Posts filed under “Mathematics”
I am writing up my BBRG coverage of the innumerate business reporting of Black Friday and the holiday shopping weekend. The press as per usual got it wrong again this year.
Here is the press release from the NRF, pushing their usual survey silliness as if it were actual retail sales data:
“More than 141 million unique shoppers have already or will have shopped by the end of the big Thanksgiving weekend, up from 139 million over the same time frame last year. For those who shopped multiple times over the weekend, the survey found more than 248 million** waited in line, took advantage of big discounts offered throughout the mall and shopped on retailers websites, up from 247 million shoppers last year. According to a National Retail Federation survey conducted by Prosper Insights & Analytics over the weekend, traffic on Thanksgiving Day itself grew 27 percent as nearly 45 million shoppers, or 31.8 percent of holiday shoppers, took advantage of special “turkey day” savings offers, up from 35 million in 2012. Black Friday was the biggest day: more than 92 million people shopped (65.2%) for apparel, electronics and more, up from nearly 89 million last year.
Low prices helped keep Americans’ budgets in check this weekend: on average, shoppers spent $407.02 from Thursday through Sunday (planned), down from $423.55 last year. Total spending is estimated to reach $57.4 billion.”
Here is the NYT, dutifully acting as stenographer for the trade group:
“More than 141 million people shopped online or in stores between Thursday and Sunday, according to a survey released Sunday afternoon by the retail federation, an increase of about 1 percent over last year. And the average amount each consumer spent, or planned to spend by the end of Sunday, went down, dropping to $407.02 from $423.55. Total spending for the weekend this year was expected to be $57.4 billion, a decrease of nearly 3 percent from last year’s $59.1 billion.”
The WSJ was no better, literally wrong from the very first sentence:
Retail spending over Thanksgiving weekend dropped for the first time in at least seven years, the industry’s main trade group said, as the blitz of deals and earlier opening hours apparently failed to pry more dollars out of the hands of budget-conscious shoppers.
Even Bloomberg got this wrong:
“U.S. retailers eked out a 2.3 percent sales gain on Thanksgiving and Black Friday, in line with a prediction for the weakest holiday results since 2009.
Sales at brick-and-mortar stores on Thanksgiving and Black Friday rose to $12.3 billion, according to a report yesterday from ShopperTrak. The Chicago-based researcher reiterated its prediction that sales for the entire holiday season will gain 2.4 percent, the smallest increase since the last recession.”
There are lots of others but I expect more from these 3. My morning commentary at Bloomberg View goes into greater detail. It should be posted later this morning.
Ignore the Black Friday Hype Bloomberg View Nov 25, 2013 8:05 AM ET
Retail theater: Beware of bad Shopmas data! Washington Post, November 29, 2013
Did Black Friday save the season? Beware the retail hype. (Washington Post, Dec. 4, 2011)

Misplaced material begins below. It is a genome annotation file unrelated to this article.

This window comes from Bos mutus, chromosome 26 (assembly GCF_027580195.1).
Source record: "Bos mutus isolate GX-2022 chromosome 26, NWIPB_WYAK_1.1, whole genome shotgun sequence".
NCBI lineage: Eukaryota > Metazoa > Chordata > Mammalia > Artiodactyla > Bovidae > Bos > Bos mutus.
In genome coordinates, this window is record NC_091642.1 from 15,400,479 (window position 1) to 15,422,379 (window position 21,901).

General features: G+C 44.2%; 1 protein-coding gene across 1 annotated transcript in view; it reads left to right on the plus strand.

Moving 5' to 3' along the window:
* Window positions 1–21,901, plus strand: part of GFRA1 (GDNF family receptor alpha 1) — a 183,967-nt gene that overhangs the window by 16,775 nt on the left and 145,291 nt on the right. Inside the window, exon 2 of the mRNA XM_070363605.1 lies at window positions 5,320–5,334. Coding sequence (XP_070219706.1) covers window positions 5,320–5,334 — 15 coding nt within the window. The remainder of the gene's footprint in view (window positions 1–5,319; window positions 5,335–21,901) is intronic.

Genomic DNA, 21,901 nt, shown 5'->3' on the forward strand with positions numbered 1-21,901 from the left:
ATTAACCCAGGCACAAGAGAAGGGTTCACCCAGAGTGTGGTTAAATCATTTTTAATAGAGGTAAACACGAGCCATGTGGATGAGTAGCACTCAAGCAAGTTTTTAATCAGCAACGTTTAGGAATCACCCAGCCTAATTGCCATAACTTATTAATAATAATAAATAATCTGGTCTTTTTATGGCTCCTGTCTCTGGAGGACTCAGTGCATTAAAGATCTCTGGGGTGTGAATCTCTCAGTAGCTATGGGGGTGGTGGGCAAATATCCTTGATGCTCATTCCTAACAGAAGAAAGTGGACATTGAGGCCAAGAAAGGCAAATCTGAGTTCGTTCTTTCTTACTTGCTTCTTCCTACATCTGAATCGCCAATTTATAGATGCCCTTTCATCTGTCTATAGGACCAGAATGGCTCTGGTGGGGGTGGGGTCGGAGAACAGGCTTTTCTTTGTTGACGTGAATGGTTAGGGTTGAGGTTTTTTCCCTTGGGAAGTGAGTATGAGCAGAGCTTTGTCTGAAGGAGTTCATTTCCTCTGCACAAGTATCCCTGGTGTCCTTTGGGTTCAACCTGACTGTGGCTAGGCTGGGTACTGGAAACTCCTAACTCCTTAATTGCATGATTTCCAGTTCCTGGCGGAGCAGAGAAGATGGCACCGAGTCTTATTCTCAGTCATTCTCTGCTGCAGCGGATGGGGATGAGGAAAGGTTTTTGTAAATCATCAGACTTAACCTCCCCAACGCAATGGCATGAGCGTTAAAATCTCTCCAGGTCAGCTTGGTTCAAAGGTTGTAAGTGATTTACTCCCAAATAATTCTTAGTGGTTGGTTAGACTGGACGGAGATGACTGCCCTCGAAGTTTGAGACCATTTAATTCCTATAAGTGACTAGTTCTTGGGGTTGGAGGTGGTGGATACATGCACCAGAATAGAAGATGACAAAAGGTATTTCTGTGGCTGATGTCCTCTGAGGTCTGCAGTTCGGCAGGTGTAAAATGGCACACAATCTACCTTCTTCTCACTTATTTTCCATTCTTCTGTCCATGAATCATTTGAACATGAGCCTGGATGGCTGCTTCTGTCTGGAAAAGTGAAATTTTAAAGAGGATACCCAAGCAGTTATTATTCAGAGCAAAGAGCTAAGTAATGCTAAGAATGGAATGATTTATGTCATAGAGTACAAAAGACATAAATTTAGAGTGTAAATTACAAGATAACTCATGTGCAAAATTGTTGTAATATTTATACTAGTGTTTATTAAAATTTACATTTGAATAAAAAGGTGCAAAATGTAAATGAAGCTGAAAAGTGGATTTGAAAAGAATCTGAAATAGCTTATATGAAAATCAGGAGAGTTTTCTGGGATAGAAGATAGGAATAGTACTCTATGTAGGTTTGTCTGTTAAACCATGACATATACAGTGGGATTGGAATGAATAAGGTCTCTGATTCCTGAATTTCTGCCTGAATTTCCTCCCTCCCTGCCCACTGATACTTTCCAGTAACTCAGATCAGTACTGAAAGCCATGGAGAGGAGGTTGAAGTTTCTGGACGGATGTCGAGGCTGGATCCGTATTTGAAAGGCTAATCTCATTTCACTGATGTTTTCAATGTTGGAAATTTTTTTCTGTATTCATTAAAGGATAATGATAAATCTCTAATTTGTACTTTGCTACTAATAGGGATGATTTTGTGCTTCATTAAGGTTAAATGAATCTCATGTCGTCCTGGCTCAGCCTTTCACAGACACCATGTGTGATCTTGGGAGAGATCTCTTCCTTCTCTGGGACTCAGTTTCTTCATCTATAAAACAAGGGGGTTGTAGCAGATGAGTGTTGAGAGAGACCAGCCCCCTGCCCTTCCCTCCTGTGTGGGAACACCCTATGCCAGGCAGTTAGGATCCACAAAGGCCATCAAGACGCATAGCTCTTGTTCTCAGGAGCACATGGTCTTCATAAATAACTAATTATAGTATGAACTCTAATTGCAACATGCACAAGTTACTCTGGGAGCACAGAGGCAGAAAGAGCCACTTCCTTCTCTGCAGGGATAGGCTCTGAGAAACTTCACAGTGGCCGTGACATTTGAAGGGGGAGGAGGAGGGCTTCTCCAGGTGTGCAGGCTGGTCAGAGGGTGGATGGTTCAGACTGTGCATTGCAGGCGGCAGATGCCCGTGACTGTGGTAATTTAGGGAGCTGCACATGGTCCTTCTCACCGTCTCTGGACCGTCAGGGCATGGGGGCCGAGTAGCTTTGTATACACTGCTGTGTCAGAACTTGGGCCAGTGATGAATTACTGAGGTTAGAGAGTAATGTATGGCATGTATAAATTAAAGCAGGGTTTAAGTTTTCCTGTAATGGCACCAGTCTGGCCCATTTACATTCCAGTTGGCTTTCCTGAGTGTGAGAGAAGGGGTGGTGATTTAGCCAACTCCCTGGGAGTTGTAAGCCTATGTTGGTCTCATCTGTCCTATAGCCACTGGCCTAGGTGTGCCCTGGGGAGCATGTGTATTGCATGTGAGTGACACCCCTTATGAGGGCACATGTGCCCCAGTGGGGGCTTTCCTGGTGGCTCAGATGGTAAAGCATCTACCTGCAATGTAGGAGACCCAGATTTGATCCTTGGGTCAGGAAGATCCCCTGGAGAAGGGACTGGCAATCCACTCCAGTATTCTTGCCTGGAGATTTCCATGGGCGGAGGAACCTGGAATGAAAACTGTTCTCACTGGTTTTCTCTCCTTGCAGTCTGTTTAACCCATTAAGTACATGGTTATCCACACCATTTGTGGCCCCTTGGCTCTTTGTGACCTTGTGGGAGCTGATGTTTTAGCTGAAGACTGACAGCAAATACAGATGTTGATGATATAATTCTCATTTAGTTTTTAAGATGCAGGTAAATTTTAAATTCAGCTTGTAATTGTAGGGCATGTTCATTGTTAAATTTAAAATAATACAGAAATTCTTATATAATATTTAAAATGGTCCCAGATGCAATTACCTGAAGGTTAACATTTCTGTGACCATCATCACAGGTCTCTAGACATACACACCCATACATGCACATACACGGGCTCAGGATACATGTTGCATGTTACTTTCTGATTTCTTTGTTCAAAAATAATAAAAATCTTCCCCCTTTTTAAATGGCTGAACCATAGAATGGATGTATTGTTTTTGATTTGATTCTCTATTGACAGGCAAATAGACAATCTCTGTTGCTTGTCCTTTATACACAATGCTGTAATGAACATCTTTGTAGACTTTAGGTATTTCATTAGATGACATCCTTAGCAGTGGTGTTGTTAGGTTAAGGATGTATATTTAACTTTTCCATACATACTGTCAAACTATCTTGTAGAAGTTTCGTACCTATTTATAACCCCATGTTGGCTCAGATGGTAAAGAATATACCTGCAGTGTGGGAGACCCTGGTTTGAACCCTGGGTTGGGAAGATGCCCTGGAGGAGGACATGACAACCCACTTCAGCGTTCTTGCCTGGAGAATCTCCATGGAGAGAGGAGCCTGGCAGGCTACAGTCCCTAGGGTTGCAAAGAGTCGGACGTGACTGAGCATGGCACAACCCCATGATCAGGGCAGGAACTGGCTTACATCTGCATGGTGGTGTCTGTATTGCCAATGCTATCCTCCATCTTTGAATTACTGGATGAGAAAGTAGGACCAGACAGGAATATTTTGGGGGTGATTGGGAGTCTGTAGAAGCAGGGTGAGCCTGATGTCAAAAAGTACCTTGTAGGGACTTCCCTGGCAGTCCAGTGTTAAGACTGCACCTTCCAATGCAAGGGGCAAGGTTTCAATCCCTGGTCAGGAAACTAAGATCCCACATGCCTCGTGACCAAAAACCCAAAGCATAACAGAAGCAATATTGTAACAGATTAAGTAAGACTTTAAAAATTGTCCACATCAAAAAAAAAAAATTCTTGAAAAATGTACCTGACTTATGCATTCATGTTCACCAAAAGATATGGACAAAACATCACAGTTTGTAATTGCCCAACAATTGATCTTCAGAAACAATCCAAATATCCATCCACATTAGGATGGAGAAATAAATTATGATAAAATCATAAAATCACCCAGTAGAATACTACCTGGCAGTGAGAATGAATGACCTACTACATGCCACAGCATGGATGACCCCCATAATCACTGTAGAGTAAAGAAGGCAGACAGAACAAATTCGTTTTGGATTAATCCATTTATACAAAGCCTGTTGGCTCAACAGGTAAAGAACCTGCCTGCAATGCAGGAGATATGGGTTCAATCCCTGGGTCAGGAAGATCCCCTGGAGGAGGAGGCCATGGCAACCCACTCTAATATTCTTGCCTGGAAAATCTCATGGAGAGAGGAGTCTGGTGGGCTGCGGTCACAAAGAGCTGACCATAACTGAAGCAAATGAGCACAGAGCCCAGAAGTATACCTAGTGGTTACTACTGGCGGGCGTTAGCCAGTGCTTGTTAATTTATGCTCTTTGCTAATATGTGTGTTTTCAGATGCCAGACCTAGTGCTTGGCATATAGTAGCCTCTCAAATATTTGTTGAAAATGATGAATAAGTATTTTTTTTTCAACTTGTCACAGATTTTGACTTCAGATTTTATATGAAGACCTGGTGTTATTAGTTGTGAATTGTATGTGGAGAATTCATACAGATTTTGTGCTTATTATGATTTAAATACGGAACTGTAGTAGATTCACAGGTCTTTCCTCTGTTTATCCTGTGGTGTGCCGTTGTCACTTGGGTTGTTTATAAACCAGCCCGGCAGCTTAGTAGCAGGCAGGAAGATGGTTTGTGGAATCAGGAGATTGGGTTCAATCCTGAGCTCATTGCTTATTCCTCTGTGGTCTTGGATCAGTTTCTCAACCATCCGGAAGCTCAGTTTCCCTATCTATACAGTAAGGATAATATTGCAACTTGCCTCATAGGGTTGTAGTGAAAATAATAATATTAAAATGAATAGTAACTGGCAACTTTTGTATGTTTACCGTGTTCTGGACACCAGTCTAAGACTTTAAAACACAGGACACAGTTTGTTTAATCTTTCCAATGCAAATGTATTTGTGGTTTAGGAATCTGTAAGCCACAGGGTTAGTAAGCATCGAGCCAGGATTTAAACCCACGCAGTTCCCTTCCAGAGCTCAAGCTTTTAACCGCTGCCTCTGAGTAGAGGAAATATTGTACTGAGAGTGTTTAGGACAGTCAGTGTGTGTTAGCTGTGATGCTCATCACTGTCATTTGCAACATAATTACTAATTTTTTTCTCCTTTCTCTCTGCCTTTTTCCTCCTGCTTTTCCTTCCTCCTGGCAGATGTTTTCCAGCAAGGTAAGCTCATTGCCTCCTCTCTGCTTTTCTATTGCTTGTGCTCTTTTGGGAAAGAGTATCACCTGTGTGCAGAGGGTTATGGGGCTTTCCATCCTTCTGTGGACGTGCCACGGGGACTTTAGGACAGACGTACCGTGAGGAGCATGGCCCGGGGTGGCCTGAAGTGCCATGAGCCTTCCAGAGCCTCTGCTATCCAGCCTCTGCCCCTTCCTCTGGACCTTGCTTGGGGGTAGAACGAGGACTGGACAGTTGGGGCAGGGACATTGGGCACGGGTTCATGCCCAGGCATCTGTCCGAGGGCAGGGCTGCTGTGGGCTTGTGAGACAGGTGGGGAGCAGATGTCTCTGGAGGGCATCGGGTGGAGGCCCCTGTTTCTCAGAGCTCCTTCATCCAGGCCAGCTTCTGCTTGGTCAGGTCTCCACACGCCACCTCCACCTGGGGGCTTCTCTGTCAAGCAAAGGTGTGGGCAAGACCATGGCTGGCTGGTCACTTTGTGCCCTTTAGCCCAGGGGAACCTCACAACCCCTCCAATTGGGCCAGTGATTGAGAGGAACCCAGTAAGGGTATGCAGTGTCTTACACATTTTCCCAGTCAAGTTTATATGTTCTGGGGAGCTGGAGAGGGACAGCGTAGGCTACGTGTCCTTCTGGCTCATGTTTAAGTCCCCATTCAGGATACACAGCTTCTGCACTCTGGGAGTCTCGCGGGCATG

Retail Sales Disappoint on False Black Friday Reports (Dec. 13th, 2011)
No, Black Friday Sales Were Not Up 16% (not even 6%) (Nov. 28th, 2011)
Entering the Holiday Shopping Season (Beware Surveys!) (Oct. 28th, 2009)
Spinning Black Friday Retail Sales (Dec. 1, 2008)
More Bad Data from the NRF? (Nov. 2006)
Holiday Sales Numbers Don’t Add Up (Dec. 1, 2005)
Thanksgiving is but a few days away. We celebrate by the giving of thanks for whatever bounty has come your way. It is a warm and wonderful holiday full of family and tryptophan and good cheer. Black Friday, the day after turkey day, is the official kick off of the season I like to call…Read More
IBM and http://IBMblr.Tumblr.com celebrate the life of Benoit B. Mandelbrot, IBM Fellow Emeritus and Fractal Pioneer. In this final interview shot by filmmaker Erol Morris, Mandelbrot shares his love for mathematics and how it led him to his wondrous discovery of fractals. His work lives on today in many innovations in science, design, telecommunications, medicine, renewable energy, film (special effects), gaming (computer graphics) and more.
@TBPInvictus here It’s a well established fact that the Obama administration has been spending like a drunken sailor since the day he was inaugurated. I first wrote about his spendthrift ways here, toward the end of 2010 (has it already been three years?). Some time has now passed, so how’s it going? Let’s take another…Read More
Every now and then, I read an article that is factually accurate, technically correct — and utterly misleading. Items like this are “accurate but false” as they leave the reader with an impression of something that is incorrect. Because the world is nuanced and not black and white, the sum of many facts, statistics and…Read More
Its Friday, after what was for me a long and annoying 17 days. But the shutdown is over, US markets are at all time highs, and Bob Shiller got his Nobel (more on this tomorrow). You might think that I would be at peace with the current state of the world, but life is never…Read More
Yesterday, I was on Pete Dominick’s Sirius XM Satellite radio show (audio below). A caller asked about how to close the deficit. His comments revealed that his concern about the deficit was merely a ruse, a tool to be used to achieve very different goals. If you are truly concerned about deficit, then what you…Read More